Parking fees give English councils £667m profit, but spending on roads down

Profits from off-street parking operations made by English councils increased by 12% to £667 million, compared to £594 million last year, says the RAC Foundation. However, much to the annoyance of motorists, councils have spent 20% less on roads.

Forty-four percent of the overall total was generated by London councils.

In what motorists see as a ‘rip-off’, the more they have to pay out, the less they get back.

Only 16% (55) of the 353 parking authorities in England reported falling profits from their off-street parking operations.

The RAC Foundation says it made the calculation by totaling parking charges and penalty notices, and then deducting all running costs.

The increased profits are the result of rising incomes in many councils, plus lower operating costs. Operating costs across the country dropped by 10%.

Parking Fee Surplus

Source: RAC Foundation

The combined surplus for 2013-13, after allowing for interest and depreciation (capital charges) was £549 million, which was 19% higher than the £460 million profit in the previous year.

Westminster was the council with the largest profit – £51 million. In fact, the five largest earners were all in London. Among the top ten, only Nottingham and Brighton and Hove were non-London authorities.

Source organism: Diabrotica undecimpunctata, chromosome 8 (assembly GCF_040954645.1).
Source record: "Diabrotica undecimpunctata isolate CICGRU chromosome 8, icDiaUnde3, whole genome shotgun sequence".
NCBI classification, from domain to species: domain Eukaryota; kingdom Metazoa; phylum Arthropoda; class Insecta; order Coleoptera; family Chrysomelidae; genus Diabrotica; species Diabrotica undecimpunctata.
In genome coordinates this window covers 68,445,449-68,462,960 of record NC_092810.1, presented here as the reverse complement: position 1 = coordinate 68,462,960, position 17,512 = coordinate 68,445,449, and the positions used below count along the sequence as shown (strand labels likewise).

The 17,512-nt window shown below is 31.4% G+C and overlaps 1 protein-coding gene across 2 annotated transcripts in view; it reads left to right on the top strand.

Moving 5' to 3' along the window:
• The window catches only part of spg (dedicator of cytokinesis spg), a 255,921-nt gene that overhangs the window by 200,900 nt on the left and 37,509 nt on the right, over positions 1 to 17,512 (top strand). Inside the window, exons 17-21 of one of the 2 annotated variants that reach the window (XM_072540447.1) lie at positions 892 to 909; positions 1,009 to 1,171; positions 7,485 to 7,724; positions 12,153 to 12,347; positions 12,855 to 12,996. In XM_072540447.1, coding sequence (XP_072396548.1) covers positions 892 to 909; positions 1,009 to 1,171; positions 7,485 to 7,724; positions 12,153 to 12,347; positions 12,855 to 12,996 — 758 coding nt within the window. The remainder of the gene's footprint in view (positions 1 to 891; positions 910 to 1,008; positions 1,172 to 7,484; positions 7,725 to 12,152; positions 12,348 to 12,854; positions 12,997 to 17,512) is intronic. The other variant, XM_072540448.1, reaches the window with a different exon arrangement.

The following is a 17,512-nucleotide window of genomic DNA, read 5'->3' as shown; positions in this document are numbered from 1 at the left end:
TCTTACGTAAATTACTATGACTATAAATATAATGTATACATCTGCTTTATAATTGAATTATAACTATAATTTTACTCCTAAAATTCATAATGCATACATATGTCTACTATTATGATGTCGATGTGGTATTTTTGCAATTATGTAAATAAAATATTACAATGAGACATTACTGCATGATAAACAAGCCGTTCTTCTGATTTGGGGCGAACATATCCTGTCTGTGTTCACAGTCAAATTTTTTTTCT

Director of the RAC Foundation, Professor Stephen Glaister, said:

“Parking profits seem to be a one way street for councils having risen annually for the last five years. Yet over the same period spending on local roads has fallen about a fifth in real terms. We understand the pressures councils are under with their overall income still falling and the level of services they have to provide in such areas as social care rising rapidly.”

“One sign that the escalation in parking profits might be coming to an end is that much of this year’s increase comes not from growing income from penalties and charges but cuts in the cost of parking operations. This suggests local authorities are making efficiency savings and should bring some good news to both drivers and council tax payers.”

“The bottom line is that parking policy and charges must be about managing traffic not raising revenue.”

“Daylight robbery”

Eric Pickles, Communities Secretary, accused councils of “daily robbery” by shaking down motorists with “exorbitant parking charges and unfair parking fines.” He believes the recent increase in fines income is due to the industrial use of CCTV spy cars.

Mr. Pickles said:

“This is why we have introduced a law before Parliament to stop these snoopers, as part of package of measures to rein in the town hall parking bullies and protect local shops.”

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